The newly-elected City Council speaker Corey Johnson won’t be shying away from real estate issues.
Johnson, 35, was elected in an overwhelming majority by his peers January 3 to lead the governmental body. He follows outgoing speaker Melissa Mark-Viverito, who tackled many big issues during her time as speaker, including cracking down on tenant harassment.
So far, Johnson has garnered the support of the New York Building Congress, and the Real Estate Board of New York.
“Throughout his career, Speaker Johnson has proven himself to be an ardent public servant, and he is well-suited to lead our city’s legislative body,” said Carlo A. Scissura, president & CEO of the New York Building Congress, in a statement last week.
“I am proud to call Corey a friend and look forward to working with him to build a better New York and ensure that the building and construction industry continues to prosper.”
“We congratulate Speaker Corey Johnson, on his election to lead the New York City Council,” said John H. Banks, REBNY President, in a statement to Real Estate Weekly.
“We look forward to working with him and his City Council colleagues to address the critical challenges our City faces, including the continued need to build more housing to meet demand at all income levels in every neighborhood and create more good jobs.”
Johnson was one of the sponsors of a bill that was enacted at the end of last year that requires the Department of Housing Preservation & Development (HPD) to create a publicly available “watch list” of endangered affordable housing, where tenants may be at risk of being displaced.
He also helped lead the way to a landmark land-use agreement that helped save Pier 40 in Greenwich Village by allowing a joint venture to buy the air rights to save the crumbling pier, while creating close to 500 units of affordable housing.
Affordable housing developers like the Hudson Companies and Ron Moelis, CEO of L+M Development Partners, have shown their support for working with the new speaker.
“Corey Johnson is a strong leader who understands the importance not simply of building and preserving affordable housing, but of the community building work that goes into making those projects successful,” said Moelis. “He importantly has the council’s broad support and we’re excited to work with him.”
“We look forward to working with Corey, the full Council and Mayor de Blasio on our shared goals of dramatically increasing and preserving affordable and supportive housing that reaches the most vulnerable populations in all five boroughs, including formerly homeless and LGBT youth,” said Christopher Tepper, senior project manager at the Hudson Companies. “Reaching those populations is a focus of our La Central and Peninsula projects in the Bronx, and our BEC and Myrtle Avenue projects in Brooklyn. With Corey’s leadership, we hope to work together on more such projects in the years ahead.”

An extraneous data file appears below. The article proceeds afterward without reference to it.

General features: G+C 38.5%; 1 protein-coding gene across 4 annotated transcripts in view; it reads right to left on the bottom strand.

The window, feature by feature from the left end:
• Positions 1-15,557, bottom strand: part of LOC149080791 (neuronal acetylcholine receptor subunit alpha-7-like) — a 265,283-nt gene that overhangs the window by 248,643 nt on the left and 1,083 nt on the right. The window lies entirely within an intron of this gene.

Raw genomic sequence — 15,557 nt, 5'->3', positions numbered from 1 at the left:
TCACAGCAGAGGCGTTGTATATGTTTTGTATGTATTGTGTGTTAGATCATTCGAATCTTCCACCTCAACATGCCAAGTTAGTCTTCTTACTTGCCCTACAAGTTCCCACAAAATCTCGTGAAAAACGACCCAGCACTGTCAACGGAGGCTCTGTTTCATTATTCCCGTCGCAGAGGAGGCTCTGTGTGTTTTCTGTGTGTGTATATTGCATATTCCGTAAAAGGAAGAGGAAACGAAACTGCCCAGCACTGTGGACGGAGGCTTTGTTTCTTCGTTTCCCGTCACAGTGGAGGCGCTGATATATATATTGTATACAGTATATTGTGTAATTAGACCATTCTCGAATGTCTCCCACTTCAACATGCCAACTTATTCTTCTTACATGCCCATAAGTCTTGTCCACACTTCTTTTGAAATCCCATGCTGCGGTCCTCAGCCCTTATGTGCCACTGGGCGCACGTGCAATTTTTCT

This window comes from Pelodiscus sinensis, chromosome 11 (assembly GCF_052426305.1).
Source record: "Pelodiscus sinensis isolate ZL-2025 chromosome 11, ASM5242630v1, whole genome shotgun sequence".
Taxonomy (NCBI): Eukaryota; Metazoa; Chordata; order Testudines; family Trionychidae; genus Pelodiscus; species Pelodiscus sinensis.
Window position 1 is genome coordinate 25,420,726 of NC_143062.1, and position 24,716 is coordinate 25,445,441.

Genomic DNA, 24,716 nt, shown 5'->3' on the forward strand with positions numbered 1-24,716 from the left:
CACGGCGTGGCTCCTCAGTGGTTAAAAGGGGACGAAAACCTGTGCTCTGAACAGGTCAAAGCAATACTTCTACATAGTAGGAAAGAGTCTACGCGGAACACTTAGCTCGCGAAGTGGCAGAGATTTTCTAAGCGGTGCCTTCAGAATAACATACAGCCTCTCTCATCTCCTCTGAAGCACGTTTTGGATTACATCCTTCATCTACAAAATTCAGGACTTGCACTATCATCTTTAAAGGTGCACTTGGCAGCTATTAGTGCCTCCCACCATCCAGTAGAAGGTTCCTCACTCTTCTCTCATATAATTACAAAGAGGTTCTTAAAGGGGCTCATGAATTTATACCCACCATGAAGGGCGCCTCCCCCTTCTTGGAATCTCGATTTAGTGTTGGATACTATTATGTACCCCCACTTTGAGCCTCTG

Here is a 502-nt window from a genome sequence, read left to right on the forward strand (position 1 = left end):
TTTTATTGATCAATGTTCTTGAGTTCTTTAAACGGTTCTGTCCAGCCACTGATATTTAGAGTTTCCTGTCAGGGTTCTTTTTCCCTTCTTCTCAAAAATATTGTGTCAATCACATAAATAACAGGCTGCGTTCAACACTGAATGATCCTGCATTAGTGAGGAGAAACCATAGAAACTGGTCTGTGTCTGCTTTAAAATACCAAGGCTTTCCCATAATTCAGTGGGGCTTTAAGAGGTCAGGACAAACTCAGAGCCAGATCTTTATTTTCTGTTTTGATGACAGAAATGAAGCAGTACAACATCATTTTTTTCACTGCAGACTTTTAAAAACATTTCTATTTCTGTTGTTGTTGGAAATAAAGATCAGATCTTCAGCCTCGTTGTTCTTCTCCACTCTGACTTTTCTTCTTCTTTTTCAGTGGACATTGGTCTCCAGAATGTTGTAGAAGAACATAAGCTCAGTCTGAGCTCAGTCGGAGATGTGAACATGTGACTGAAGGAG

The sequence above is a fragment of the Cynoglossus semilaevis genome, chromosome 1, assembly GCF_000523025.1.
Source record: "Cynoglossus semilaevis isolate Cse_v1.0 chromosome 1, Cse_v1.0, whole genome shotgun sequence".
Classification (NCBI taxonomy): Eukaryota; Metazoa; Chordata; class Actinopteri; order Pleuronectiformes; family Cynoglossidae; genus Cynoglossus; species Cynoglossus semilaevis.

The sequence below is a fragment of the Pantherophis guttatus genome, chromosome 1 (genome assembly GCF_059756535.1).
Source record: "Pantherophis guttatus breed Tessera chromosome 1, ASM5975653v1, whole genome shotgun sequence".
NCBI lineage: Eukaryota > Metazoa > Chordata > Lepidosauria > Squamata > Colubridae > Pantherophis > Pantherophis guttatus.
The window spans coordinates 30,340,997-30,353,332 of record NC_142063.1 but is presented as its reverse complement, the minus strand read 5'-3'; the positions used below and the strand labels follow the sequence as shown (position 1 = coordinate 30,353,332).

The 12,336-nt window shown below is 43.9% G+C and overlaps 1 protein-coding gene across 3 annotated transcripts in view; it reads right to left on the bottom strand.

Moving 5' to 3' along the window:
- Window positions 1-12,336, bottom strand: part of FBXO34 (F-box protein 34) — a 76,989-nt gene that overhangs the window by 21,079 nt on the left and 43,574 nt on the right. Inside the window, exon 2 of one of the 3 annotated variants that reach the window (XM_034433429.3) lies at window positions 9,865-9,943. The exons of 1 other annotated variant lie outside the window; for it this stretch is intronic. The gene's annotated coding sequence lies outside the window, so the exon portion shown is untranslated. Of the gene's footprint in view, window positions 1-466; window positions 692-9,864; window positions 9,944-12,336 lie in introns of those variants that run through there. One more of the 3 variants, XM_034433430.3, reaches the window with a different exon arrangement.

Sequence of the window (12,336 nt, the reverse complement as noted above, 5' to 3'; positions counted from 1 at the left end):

In a radio interview with Brian Lehrer on WNYC Monday morning, Johnson praised previous speaker Viverito and promised to continue her work on protecting immigrants and paving the way for the closure of Rikers Island.
But he said what he will do differently is use the City Council’s “full chartered mandated authority” as the final arbiter of certain decisions, including land use.
Johnson said he supports a millionaire’s tax and congestion pricing, and wants to see a progressive majority in the state senate to make that happen.
“We need to tackle big issues, which means we need a Democratic majority, which we have in the State Assembly, in the State Senate,” said Johnson.
On the retail front, Johnson called rising commercial rents and empty storefronts one of the biggest issues in New York City, and pledged that he would “find a solution.”
“There is an appetite to think creatively about this,” he said. He referenced a bill proposed in 2014 by Councilmember Annabel Palma called the Small Business Jobs Survival Act that would establish a right to commercial lease renewal, and added that he was committed to having a hearing on the bill.
While Johnson pointed out that NYC has many statistical bright spots, including the lowest crime levels in decades last year, there are still big problems that need to be addressed.
He said “the rent is too damn high,” and families can’t afford to live in New York City, while the subways are in a state of disrepair and New Yorkers are “fed up.”
“When I moved here in 2001, the rent was affordable,” said Johnson. “I now live in a 340 s/f apartment and its $3,000 a month. That makes me crazy. I can afford that rent. There are plenty who cannot afford that. I don’t know if a 19-year-old can move here like I did on a wing and a prayer.”